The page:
Gannett’s early morning announcement scuttling the proposed deal — one that was set to go before Tronc’s board with a reported price of $18.75 a share — followed reports last week that banks had withdrawn financing.
Tronc shares tumbled Tuesday, closing at $10.54 a share, down more than 12 percent, while Gannett’s shares lost more than 2 percent to close at $7.59
Tronc was prepared to sign the merger agreement Oct. 26, Dearborn said. “We were at the finish line on that and had an executable merger agreement,” he said.
Cowen and Co. analyst Lance Vitanza said Tuesday he believed Gannett would regroup and eventually return with another offer.
“We don’t think for a minute it has anything to do with banks not being there,” Vitanza said. “We think it has everything to do with Gannett playing the walk-away card. They are doing so because they correctly perceive that they will be able to come back and get it via a hostile basis at a much cheaper price.”
Gannett waged a largely symbolic proxy fight encouraging shareholders to withhold support for Tronc’s board at its annual meeting in June, having missed the deadline to nominate a competing slate. Vitanza said Gannett won’t make that mistake again if it comes back to bid on the company formerly known as Tribune Publishing.
“They won’t miss the deadline this next go-round,” Vitanza said.
Calls to Oaktree regarding its potential lawsuit were not returned Tuesday.
Tronc released its third-quarter earnings report after the market closed Tuesday, with revenues declining 6.8 percent to $378 million. Advertising revenue was down 10.9 percent from the same quarter last year, reflecting broad newspaper industry declines.
Net loss for the quarter was nearly $10.5 million, or 29 cents per share. The company lost $8.6 million, or 33 cents per share, during the same quarter last year.
On Thursday, trading of Tronc shares was temporarily halted after a report that banks potentially involved in Gannett’s effort to acquire the Chicago-based newspaper company had pulled out, sinking the stock of both companies. Earlier Thursday, Gannett issued a tepid earnings report, and CEO Bob Dickey said the company was committed to pursuing acquisitions, but ones that made sense.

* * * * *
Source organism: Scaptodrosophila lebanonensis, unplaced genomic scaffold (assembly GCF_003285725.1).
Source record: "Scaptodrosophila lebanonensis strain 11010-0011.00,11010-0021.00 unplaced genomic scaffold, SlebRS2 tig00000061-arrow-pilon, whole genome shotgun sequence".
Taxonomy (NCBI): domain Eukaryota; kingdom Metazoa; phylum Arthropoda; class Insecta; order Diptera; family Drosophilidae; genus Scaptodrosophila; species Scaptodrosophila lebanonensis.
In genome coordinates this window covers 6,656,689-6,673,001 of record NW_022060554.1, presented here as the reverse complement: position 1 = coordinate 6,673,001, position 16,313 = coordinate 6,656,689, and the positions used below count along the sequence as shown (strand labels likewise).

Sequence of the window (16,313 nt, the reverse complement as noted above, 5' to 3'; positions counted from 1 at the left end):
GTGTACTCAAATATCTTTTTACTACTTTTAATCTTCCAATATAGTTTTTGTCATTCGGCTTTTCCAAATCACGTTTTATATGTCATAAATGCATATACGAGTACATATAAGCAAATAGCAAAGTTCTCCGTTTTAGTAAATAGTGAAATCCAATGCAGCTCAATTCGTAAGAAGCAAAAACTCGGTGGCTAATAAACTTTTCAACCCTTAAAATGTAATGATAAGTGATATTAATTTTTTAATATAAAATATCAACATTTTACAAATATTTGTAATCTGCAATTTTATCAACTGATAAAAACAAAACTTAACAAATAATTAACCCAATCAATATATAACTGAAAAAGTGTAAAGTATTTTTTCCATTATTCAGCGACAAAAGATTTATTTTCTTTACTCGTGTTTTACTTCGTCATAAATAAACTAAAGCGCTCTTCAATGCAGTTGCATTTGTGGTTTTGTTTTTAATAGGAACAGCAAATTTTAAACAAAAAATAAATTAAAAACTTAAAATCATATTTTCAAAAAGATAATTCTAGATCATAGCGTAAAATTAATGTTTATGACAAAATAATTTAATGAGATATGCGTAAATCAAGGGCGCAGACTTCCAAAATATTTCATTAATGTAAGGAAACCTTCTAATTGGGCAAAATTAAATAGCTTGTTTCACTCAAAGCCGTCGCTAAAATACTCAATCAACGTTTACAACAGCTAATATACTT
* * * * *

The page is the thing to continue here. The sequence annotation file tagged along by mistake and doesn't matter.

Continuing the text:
“We’re not just going to add properties for the sake of adding properties,” Dickey said on an earnings call with analysts.
McLean, Va.-based Gannett, publisher of USA Today and more than 100 other titles, previously said acquiring Tronc would fill a number of geographic coverage gaps for its nascent USA Today Network online. The USA Today network had 119 million unique monthly visitors in August, while Tronc newspaper websites reached about 63 million, according to comScore.
Gannett has pursued an acquisition strategy since spinning off from its broadcast parent last year. In July, Dickey said the company sought to add another 15 to 30 newspaper titles to its portfolio as part of its strategy to offset declining newspaper revenues and accelerate its digital transformation.
Tronc rebuffed Gannett since an unsolicited $12.25-per-share offer was made public in April, adopting a “poison pill” approach to prevent a tender offer and force negotiations to run through the board.
Gannett upped the ante with a $15-per-share bid in May, which also was rejected by Tronc Chairman Michael Ferro and the board, who said their plan for leveraging the digital assets of the legacy newspaper chain would bring more value to shareholders.
On the earnings call Tuesday, Dearborn expressed confidence in Tronc’s digital transformation plan as a stand-alone company, but said the protracted negotiations with Gannett left it behind schedule.
“As we actively engaged in discussions with Gannett, we delayed the implementation of many of our initiatives,” Dearborn said. “Our team has made progress in positioning the company for the future by leveraging the strengths of our brands and our assets in a short period of time. While there is no doubt work remains to be done, we are confident of our plans going forward.”